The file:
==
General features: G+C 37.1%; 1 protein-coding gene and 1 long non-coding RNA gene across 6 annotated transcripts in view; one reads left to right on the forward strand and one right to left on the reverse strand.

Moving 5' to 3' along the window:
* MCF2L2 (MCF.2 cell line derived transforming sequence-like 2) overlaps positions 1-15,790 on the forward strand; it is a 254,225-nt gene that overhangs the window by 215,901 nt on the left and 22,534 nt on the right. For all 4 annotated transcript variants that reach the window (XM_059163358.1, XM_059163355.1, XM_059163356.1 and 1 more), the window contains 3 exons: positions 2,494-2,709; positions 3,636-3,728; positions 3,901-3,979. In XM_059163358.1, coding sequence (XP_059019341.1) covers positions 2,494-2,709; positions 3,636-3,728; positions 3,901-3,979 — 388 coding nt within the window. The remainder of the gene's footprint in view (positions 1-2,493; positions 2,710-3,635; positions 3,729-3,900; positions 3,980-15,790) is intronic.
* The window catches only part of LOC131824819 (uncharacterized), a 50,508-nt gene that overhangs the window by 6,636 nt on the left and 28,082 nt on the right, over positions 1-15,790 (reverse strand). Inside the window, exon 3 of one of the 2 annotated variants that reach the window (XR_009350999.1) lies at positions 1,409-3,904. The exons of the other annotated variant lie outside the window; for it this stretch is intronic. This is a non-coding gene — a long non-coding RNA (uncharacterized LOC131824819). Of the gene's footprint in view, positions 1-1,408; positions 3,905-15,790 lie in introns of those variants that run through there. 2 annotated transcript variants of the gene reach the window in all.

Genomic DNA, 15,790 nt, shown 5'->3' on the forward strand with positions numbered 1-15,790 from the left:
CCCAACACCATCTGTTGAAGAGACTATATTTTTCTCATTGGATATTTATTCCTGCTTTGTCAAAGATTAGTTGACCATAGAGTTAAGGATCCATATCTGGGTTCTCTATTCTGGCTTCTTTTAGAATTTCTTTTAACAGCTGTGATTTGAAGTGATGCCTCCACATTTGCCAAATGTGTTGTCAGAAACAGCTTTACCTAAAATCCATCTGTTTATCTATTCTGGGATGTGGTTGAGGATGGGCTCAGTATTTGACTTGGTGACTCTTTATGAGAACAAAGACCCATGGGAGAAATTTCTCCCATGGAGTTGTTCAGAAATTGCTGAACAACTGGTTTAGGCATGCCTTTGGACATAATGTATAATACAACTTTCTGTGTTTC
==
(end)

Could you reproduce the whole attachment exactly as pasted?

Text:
General features: G+C 37.1%; 1 protein-coding gene and 1 long non-coding RNA gene across 6 annotated transcripts in view; one reads left to right on the forward strand and one right to left on the reverse strand.

Moving 5' to 3' along the window:
* MCF2L2 (MCF.2 cell line derived transforming sequence-like 2) overlaps positions 1-15,790 on the forward strand; it is a 254,225-nt gene that overhangs the window by 215,901 nt on the left and 22,534 nt on the right. For all 4 annotated transcript variants that reach the window (XM_059163358.1, XM_059163355.1, XM_059163356.1 and 1 more), the window contains 3 exons: positions 2,494-2,709; positions 3,636-3,728; positions 3,901-3,979. In XM_059163358.1, coding sequence (XP_059019341.1) covers positions 2,494-2,709; positions 3,636-3,728; positions 3,901-3,979 — 388 coding nt within the window. The remainder of the gene's footprint in view (positions 1-2,493; positions 2,710-3,635; positions 3,729-3,900; positions 3,980-15,790) is intronic.
* The window catches only part of LOC131824819 (uncharacterized), a 50,508-nt gene that overhangs the window by 6,636 nt on the left and 28,082 nt on the right, over positions 1-15,790 (reverse strand). Inside the window, exon 3 of one of the 2 annotated variants that reach the window (XR_009350999.1) lies at positions 1,409-3,904. The exons of the other annotated variant lie outside the window; for it this stretch is intronic. This is a non-coding gene — a long non-coding RNA (uncharacterized LOC131824819). Of the gene's footprint in view, positions 1-1,408; positions 3,905-15,790 lie in introns of those variants that run through there. 2 annotated transcript variants of the gene reach the window in all.

Genomic DNA, 15,790 nt, shown 5'->3' on the forward strand with positions numbered 1-15,790 from the left:
CCCAACACCATCTGTTGAAGAGACTATATTTTTCTCATTGGATATTTATTCCTGCTTTGTCAAAGATTAGTTGACCATAGAGTTAAGGATCCATATCTGGGTTCTCTATTCTGGCTTCTTTTAGAATTTCTTTTAACAGCTGTGATTTGAAGTGATGCCTCCACATTTGCCAAATGTGTTGTCAGAAACAGCTTTACCTAAAATCCATCTGTTTATCTATTCTGGGATGTGGTTGAGGATGGGCTCAGTATTTGACTTGGTGACTCTTTATGAGAACAAAGACCCATGGGAGAAATTTCTCCCATGGAGTTGTTCAGAAATTGCTGAACAACTGGTTTAGGCATGCCTTTGGACATAATGTATAATACAACTTTCTGTGTTTC